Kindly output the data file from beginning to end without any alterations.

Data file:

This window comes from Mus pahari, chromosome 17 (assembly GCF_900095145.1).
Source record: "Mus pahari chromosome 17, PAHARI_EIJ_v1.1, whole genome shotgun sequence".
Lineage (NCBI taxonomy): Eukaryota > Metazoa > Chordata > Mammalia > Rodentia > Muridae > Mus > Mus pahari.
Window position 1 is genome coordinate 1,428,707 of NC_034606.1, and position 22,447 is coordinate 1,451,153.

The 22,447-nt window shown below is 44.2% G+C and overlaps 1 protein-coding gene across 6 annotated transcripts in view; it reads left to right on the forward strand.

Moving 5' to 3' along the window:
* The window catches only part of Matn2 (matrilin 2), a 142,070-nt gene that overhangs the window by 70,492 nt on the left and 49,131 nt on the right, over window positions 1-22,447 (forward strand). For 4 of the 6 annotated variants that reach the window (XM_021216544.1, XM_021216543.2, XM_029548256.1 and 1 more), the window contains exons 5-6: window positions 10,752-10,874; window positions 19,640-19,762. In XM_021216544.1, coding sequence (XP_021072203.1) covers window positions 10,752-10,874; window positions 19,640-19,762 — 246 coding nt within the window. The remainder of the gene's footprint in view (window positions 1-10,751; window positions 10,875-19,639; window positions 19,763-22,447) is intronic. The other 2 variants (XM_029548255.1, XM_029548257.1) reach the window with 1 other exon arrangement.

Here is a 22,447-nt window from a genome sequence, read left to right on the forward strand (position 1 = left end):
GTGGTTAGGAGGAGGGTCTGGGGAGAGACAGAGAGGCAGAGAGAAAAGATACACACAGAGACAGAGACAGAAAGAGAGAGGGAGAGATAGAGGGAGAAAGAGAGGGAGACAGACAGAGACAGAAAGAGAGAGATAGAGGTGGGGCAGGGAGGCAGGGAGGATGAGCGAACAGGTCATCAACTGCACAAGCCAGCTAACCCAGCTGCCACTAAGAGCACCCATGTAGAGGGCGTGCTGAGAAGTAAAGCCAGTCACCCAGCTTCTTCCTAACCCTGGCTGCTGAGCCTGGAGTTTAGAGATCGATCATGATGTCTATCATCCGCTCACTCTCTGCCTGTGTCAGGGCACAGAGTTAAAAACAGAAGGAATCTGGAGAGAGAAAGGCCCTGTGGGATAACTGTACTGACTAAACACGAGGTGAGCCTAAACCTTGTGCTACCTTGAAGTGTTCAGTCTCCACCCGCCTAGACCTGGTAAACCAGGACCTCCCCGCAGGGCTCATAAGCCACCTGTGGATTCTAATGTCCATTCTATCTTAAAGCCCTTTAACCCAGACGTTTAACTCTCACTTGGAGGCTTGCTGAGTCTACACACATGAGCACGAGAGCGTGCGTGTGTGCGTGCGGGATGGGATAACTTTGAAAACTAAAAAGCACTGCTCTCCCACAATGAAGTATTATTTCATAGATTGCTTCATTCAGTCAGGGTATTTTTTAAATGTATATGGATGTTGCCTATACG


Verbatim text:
This window comes from Mus pahari, chromosome 17 (assembly GCF_900095145.1).
Source record: "Mus pahari chromosome 17, PAHARI_EIJ_v1.1, whole genome shotgun sequence".
Lineage (NCBI taxonomy): Eukaryota > Metazoa > Chordata > Mammalia > Rodentia > Muridae > Mus > Mus pahari.
Window position 1 is genome coordinate 1,428,707 of NC_034606.1, and position 22,447 is coordinate 1,451,153.

The 22,447-nt window shown below is 44.2% G+C and overlaps 1 protein-coding gene across 6 annotated transcripts in view; it reads left to right on the forward strand.

Moving 5' to 3' along the window:
* The window catches only part of Matn2 (matrilin 2), a 142,070-nt gene that overhangs the window by 70,492 nt on the left and 49,131 nt on the right, over window positions 1-22,447 (forward strand). For 4 of the 6 annotated variants that reach the window (XM_021216544.1, XM_021216543.2, XM_029548256.1 and 1 more), the window contains exons 5-6: window positions 10,752-10,874; window positions 19,640-19,762. In XM_021216544.1, coding sequence (XP_021072203.1) covers window positions 10,752-10,874; window positions 19,640-19,762 — 246 coding nt within the window. The remainder of the gene's footprint in view (window positions 1-10,751; window positions 10,875-19,639; window positions 19,763-22,447) is intronic. The other 2 variants (XM_029548255.1, XM_029548257.1) reach the window with 1 other exon arrangement.

Here is a 22,447-nt window from a genome sequence, read left to right on the forward strand (position 1 = left end):
GTGGTTAGGAGGAGGGTCTGGGGAGAGACAGAGAGGCAGAGAGAAAAGATACACACAGAGACAGAGACAGAAAGAGAGAGGGAGAGATAGAGGGAGAAAGAGAGGGAGACAGACAGAGACAGAAAGAGAGAGATAGAGGTGGGGCAGGGAGGCAGGGAGGATGAGCGAACAGGTCATCAACTGCACAAGCCAGCTAACCCAGCTGCCACTAAGAGCACCCATGTAGAGGGCGTGCTGAGAAGTAAAGCCAGTCACCCAGCTTCTTCCTAACCCTGGCTGCTGAGCCTGGAGTTTAGAGATCGATCATGATGTCTATCATCCGCTCACTCTCTGCCTGTGTCAGGGCACAGAGTTAAAAACAGAAGGAATCTGGAGAGAGAAAGGCCCTGTGGGATAACTGTACTGACTAAACACGAGGTGAGCCTAAACCTTGTGCTACCTTGAAGTGTTCAGTCTCCACCCGCCTAGACCTGGTAAACCAGGACCTCCCCGCAGGGCTCATAAGCCACCTGTGGATTCTAATGTCCATTCTATCTTAAAGCCCTTTAACCCAGACGTTTAACTCTCACTTGGAGGCTTGCTGAGTCTACACACATGAGCACGAGAGCGTGCGTGTGTGCGTGCGGGATGGGATAACTTTGAAAACTAAAAAGCACTGCTCTCCCACAATGAAGTATTATTTCATAGATTGCTTCATTCAGTCAGGGTATTTTTTAAATGTATATGGATGTTGCCTATACG